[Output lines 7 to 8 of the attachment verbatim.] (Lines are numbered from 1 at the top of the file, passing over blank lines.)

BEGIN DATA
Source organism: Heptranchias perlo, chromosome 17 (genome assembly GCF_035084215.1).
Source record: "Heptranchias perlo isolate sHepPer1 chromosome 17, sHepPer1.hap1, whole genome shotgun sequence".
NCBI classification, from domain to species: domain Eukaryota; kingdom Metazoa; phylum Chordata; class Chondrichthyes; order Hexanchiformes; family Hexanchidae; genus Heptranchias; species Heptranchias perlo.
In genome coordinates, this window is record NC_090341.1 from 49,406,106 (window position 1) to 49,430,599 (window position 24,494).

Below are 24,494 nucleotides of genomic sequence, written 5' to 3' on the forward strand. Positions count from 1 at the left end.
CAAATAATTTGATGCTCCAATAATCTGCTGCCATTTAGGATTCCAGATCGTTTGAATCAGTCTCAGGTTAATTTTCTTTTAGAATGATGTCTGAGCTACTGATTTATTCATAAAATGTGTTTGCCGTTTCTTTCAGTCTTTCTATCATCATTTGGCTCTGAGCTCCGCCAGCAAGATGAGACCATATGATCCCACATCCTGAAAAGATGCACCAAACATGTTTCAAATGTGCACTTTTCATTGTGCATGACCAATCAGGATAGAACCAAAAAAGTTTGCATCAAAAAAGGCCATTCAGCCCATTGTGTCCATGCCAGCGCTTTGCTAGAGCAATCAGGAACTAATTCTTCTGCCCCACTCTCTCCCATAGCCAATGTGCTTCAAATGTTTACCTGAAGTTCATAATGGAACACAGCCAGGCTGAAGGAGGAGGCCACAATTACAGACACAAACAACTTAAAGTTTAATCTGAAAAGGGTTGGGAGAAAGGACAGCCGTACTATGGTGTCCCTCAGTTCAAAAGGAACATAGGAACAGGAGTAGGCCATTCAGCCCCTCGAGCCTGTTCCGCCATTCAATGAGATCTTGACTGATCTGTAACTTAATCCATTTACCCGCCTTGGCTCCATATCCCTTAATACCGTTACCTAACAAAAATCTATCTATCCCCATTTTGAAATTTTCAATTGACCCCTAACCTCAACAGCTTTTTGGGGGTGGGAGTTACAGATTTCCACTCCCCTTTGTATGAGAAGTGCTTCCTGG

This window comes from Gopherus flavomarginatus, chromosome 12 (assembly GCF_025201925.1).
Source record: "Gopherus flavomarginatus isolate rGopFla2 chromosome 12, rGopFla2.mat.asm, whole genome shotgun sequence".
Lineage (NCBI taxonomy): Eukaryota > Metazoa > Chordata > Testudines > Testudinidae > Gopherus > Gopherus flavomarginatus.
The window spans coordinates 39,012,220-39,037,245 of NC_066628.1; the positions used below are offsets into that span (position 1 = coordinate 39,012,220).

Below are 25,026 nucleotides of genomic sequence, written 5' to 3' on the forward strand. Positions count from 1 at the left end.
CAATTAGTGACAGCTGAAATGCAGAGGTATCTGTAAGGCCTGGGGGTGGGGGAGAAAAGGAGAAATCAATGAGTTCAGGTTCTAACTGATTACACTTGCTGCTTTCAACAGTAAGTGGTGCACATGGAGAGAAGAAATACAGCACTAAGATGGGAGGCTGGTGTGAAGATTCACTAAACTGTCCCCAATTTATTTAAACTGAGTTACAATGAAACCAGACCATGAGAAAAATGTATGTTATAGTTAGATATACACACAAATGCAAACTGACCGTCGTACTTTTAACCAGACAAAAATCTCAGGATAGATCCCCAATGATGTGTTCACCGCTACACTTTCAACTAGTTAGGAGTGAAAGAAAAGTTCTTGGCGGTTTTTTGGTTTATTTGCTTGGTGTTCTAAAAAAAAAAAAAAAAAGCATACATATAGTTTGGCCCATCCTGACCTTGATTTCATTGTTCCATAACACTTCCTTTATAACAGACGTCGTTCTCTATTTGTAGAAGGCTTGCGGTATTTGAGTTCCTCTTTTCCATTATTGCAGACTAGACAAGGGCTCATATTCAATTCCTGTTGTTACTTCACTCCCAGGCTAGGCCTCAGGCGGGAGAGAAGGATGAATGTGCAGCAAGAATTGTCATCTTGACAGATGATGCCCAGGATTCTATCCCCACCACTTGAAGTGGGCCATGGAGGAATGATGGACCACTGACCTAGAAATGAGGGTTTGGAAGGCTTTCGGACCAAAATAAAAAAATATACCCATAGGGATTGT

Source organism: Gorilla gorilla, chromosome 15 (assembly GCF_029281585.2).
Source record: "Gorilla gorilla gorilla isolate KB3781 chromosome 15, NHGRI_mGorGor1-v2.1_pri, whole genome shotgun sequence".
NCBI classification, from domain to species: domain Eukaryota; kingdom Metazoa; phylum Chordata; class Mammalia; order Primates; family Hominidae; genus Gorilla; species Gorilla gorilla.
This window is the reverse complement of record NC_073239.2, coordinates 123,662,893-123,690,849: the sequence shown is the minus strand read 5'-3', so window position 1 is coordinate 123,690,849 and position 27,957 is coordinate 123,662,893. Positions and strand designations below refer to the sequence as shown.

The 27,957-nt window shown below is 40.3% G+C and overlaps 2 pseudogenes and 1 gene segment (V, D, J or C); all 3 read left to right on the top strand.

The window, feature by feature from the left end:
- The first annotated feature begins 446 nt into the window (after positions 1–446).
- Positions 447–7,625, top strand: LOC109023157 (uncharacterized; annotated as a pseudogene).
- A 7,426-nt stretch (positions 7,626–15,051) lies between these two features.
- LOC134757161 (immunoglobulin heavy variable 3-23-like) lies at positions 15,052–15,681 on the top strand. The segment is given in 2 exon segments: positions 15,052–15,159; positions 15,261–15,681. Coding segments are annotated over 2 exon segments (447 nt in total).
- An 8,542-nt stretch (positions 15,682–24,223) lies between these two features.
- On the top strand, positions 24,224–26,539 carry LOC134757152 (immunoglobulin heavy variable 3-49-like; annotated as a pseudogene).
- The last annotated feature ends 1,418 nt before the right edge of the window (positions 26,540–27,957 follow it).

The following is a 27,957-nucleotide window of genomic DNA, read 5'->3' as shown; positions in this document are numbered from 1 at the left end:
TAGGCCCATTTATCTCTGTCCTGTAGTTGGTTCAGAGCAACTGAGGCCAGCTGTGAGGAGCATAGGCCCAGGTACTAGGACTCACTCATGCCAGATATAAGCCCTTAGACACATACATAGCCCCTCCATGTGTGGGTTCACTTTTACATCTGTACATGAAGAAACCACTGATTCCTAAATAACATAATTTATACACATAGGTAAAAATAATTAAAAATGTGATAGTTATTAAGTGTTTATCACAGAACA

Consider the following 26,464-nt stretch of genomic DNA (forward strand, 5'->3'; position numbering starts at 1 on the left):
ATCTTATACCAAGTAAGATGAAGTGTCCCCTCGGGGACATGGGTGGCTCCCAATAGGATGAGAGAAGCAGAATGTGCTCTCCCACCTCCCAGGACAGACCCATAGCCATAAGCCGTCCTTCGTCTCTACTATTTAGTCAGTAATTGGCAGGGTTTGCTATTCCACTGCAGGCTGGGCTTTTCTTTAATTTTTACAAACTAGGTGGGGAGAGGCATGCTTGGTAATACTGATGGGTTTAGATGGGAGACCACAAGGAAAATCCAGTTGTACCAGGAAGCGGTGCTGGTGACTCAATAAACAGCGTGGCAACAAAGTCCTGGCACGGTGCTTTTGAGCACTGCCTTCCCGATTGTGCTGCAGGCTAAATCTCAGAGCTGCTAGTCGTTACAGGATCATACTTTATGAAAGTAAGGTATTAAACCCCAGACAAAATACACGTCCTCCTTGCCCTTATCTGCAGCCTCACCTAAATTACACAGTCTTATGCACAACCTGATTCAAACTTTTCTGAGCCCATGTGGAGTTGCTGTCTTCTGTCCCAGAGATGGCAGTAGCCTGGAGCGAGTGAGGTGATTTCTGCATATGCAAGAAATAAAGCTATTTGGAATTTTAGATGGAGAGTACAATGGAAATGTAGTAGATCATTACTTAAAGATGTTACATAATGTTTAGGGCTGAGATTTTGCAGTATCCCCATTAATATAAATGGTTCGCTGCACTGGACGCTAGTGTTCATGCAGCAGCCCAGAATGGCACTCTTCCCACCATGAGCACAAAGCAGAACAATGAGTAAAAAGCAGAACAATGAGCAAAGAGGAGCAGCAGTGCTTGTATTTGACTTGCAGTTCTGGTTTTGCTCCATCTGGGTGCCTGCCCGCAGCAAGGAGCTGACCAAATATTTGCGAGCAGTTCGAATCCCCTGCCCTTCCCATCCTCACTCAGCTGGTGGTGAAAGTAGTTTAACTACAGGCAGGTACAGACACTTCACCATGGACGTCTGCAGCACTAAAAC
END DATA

This window comes from Gopherus flavomarginatus, chromosome 12 (assembly GCF_025201925.1).
Source record: "Gopherus flavomarginatus isolate rGopFla2 chromosome 12, rGopFla2.mat.asm, whole genome shotgun sequence".